If you're like most bass anglers, you probably consider yourself pretty adept at fishing
down to 10 feet or so, maybe a little deeper if you throw a lot of big crankbaits or live near
a highland reservoir. Deeper than that, though, and most of us struggle. Sure, we can
wind a crankbait or drag a Carolina rig, but confidence in the depths eludes most of us.
Here are a few important factors in deep water fishing:
1. Quality Electronics
With today's sonar and GPS units, we have better access to deep water information than
ever before, With a basic understanding of your depthfinder and GPS and a little time
spent looking at maps and some of the terrific tools that are available online, you can put
yourself on deep water fish faster than ever."
The thing that creates the biggest problem for most bass anglers trying to fish deep
water is that they can't see what they're fishing. In the shallows, they can watch their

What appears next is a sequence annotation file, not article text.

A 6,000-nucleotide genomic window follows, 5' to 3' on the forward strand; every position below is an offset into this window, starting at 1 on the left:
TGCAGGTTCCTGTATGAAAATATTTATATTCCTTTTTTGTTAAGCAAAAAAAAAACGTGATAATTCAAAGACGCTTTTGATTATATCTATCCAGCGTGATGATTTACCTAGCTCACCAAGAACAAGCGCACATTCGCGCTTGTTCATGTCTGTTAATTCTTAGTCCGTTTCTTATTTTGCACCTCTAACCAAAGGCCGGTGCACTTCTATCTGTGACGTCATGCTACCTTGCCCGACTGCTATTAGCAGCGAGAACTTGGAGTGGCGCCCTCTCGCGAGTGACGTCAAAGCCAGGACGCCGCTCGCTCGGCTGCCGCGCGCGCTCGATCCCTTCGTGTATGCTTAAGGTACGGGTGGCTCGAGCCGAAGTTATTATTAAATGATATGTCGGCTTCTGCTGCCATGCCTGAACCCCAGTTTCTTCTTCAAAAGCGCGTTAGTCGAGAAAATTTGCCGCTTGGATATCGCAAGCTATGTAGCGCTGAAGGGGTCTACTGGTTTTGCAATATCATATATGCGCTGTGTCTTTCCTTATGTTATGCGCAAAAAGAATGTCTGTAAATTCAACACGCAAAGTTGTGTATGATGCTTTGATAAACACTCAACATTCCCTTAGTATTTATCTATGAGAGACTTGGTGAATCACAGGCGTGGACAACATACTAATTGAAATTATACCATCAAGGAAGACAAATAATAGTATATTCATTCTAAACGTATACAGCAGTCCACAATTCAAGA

spinnerbait bump the stump, but in the depths they're lost.
3. Current Counts
Just because you don't see the riffles and pools like you would in a shallow, fast moving
stream doesn't mean that your favorite lake or reservoir doesn't have current. It almost
certainly does, especially if it's a reservoir with a hydroelectric dam.
Current does several things that stimulate fish activity. For one, it oxygenates the water.
For another, it moves forage. Bass benefit from both, and any bass angler worth his salt
knows that current stimulates feeding among bass both shallow and deep.
Look for areas that benefit most from any available current. Main lake points and humps
are obvious choices because they'll likely be in strong current areas and they offer drops
and ambush points that the bass will hold behind as they wait for baitfish and other
forage to pass. Be there when the current starts and bring your lures by in a natural
manner — with the current.
4. Get in Position
Boat positioning is a critical element in shallow water fishing, but too many struggling
deep water anglers forget all about it when probing the depths. Never lose sight of the
importance of boat positioning — and the angle of your presentation — just because
your target is too deep to see."
There's a lot of hit or miss with deep water fishing, but when you get on a really strong
offshore pattern, you can catch them in numbers and with size like you may never see in
the shallows. You've just got to stay after it."